Alexander Dargomyzhsky (1813-1869)
DARGOMYZHSKY, Alexander Sergeyevich (1813-1869) was a 19th century Russian composer. He bridged the gap in Russian opera composition between Mikhail Glinka and the later generation of The Five and Tchaikovsky. Dargomyzhsky was educated in St. Petersburg. He was already known as a talented musical amateur when in 1833 he met Glinka and was encouraged to devote himself to composition. His opera “Esmeralda” was performed 1847, and his Rusalka was performed in 1856; but he had little success or recognition either at home or abroad, except in Belgium, until the 1860s, when he became the elder statesman, but not a member, of The Five. His last opera, “The Stone Guest” is his most famous work, known as a pioneering effort in melodic recitative. With the orchestration and the end of the first scene left incomplete at his death, it was finished by César Cui and Nikolai Rimsky-Korsakov, and was much prized by The Five for what was perceived as its progressive approach to operatic expression.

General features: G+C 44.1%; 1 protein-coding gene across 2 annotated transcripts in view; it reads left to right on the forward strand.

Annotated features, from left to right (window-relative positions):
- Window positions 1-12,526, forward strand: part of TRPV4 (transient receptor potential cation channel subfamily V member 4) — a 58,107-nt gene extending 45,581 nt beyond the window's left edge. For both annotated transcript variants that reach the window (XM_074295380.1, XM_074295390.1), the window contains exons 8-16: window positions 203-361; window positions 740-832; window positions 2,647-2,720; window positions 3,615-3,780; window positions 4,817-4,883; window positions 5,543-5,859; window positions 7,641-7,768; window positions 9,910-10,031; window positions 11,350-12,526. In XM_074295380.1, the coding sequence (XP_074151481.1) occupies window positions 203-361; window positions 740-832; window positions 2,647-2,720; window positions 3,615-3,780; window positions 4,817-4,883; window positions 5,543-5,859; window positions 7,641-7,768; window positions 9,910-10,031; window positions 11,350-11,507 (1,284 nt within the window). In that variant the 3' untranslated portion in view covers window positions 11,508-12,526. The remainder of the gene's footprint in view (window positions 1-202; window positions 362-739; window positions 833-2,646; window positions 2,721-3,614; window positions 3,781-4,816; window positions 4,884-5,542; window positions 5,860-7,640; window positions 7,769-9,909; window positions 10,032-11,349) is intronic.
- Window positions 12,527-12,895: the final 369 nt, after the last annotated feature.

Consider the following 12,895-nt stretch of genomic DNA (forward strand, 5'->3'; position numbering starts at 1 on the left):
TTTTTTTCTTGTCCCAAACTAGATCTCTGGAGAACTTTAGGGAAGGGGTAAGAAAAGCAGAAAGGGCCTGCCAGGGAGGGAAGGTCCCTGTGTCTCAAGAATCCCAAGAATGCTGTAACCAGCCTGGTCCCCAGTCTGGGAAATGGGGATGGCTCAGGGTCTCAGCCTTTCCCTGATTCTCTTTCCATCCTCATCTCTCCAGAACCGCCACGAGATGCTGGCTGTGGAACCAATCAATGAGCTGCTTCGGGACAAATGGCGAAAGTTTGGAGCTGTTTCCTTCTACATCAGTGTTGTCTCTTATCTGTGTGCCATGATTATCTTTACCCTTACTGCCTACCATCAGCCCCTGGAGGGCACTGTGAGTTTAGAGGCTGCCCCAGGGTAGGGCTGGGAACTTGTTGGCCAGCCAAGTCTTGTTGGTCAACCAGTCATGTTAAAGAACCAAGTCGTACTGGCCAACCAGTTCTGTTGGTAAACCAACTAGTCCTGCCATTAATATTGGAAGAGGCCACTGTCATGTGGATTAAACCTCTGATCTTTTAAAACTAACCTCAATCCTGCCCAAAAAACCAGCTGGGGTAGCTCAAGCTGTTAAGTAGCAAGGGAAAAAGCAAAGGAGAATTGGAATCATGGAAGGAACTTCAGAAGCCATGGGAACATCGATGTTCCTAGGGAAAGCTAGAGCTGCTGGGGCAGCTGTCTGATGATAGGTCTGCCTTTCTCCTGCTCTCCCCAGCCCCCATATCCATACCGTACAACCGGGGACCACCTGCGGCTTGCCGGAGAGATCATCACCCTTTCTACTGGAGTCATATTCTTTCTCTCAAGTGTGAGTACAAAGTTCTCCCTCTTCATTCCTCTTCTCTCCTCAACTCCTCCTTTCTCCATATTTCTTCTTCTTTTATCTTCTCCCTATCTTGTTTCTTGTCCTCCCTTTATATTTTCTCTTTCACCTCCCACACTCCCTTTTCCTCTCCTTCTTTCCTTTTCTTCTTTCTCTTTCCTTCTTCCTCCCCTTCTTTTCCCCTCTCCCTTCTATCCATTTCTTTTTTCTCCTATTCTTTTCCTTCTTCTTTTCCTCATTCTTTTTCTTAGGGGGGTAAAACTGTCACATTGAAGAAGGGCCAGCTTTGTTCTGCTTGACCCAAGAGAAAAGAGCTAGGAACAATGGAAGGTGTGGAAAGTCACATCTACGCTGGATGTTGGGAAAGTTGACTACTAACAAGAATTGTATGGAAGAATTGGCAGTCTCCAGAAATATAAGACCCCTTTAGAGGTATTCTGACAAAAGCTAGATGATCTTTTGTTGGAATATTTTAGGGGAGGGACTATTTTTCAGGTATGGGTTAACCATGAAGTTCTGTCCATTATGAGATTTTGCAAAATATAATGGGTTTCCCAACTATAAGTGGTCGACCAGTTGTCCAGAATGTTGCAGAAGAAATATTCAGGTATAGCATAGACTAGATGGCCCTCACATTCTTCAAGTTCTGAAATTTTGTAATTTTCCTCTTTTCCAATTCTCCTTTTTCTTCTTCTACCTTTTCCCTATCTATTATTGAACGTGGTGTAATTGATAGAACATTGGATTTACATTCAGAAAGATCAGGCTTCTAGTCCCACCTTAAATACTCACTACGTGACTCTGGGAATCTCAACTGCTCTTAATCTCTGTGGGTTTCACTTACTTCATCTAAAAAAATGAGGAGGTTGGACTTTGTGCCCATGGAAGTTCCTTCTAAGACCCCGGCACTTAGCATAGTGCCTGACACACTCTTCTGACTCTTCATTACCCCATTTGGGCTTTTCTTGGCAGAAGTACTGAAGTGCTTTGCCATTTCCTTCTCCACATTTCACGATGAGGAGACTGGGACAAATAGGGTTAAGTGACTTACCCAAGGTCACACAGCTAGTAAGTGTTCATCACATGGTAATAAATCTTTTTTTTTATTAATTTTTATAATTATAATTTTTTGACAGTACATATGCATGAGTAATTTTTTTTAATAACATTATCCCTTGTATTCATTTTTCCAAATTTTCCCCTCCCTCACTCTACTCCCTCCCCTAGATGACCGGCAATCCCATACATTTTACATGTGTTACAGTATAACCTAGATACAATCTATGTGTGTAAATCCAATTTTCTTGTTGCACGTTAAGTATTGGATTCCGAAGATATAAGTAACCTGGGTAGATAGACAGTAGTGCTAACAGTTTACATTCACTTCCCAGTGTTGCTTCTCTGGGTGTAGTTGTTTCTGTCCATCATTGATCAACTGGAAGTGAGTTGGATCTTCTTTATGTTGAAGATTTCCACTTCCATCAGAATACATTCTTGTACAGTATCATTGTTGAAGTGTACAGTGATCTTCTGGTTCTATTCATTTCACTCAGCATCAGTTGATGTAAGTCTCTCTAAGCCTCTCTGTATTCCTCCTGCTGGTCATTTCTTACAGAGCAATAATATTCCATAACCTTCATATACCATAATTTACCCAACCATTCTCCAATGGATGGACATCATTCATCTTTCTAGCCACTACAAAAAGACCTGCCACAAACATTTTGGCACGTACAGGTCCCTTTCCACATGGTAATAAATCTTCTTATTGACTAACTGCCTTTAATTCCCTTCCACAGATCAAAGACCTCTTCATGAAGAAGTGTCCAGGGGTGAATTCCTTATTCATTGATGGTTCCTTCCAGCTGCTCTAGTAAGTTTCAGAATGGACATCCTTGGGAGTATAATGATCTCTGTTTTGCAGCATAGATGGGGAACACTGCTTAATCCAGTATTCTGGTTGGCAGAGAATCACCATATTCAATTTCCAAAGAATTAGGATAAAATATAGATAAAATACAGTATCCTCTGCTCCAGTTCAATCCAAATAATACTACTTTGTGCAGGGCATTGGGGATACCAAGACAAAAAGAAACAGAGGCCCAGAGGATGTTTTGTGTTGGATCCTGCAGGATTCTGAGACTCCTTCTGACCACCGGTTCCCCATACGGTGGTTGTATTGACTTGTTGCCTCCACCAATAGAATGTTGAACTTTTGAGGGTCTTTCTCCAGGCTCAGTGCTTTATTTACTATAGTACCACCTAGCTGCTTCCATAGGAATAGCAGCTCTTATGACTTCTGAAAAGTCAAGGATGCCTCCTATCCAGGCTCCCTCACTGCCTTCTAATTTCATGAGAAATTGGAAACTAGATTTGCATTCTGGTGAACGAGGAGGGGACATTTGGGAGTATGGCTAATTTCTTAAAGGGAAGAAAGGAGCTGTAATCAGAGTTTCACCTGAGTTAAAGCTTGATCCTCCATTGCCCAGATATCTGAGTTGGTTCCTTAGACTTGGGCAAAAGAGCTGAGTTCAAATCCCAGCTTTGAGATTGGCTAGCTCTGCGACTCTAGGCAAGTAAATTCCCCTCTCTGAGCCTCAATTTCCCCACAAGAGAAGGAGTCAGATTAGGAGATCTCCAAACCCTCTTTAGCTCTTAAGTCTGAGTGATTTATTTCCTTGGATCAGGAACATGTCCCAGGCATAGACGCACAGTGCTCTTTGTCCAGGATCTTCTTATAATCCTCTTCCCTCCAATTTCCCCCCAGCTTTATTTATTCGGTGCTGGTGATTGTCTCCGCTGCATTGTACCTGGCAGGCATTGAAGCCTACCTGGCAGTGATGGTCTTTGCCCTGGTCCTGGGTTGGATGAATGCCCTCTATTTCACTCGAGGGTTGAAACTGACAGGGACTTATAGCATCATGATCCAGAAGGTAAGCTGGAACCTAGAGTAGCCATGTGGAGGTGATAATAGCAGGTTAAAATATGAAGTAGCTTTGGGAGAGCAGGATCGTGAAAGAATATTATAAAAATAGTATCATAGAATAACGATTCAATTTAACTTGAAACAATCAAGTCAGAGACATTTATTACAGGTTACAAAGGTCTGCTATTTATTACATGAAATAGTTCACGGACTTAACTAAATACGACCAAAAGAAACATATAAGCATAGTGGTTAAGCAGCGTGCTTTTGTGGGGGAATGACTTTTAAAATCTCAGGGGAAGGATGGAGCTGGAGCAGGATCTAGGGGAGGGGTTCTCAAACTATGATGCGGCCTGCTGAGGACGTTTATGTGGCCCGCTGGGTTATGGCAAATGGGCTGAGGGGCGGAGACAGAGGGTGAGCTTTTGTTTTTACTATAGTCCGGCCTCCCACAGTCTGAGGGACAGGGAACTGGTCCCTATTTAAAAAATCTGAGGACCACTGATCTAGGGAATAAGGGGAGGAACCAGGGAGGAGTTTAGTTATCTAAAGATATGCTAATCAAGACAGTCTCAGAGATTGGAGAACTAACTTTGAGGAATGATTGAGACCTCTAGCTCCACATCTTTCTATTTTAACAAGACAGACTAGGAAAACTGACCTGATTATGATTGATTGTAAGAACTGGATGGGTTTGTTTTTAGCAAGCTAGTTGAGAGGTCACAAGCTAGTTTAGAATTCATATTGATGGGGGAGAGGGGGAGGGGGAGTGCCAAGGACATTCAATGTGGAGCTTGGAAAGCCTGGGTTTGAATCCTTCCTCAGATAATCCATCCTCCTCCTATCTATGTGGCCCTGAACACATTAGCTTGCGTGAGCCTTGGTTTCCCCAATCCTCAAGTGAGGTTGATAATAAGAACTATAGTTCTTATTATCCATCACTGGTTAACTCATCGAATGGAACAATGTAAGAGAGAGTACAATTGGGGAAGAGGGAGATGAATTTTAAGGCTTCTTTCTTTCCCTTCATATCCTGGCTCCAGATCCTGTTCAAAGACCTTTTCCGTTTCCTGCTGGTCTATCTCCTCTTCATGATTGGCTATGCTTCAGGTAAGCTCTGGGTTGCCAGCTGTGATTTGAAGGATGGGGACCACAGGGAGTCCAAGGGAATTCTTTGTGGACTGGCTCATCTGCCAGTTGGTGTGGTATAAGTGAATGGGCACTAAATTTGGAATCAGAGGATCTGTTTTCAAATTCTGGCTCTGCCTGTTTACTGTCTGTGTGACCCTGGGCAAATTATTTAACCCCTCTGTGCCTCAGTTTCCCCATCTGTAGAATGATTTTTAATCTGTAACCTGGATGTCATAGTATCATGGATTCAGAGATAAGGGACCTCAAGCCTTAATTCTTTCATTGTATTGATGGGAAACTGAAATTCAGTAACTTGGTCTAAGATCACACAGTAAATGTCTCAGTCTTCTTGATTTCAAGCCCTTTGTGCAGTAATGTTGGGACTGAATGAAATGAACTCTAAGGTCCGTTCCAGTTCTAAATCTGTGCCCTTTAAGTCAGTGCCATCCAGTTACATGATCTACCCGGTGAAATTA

Vesna Children's Choir, Moscow
The Old Corporal
Russian Sacred Hymns, Folk Songs, and Romances; recordings from 1920-1930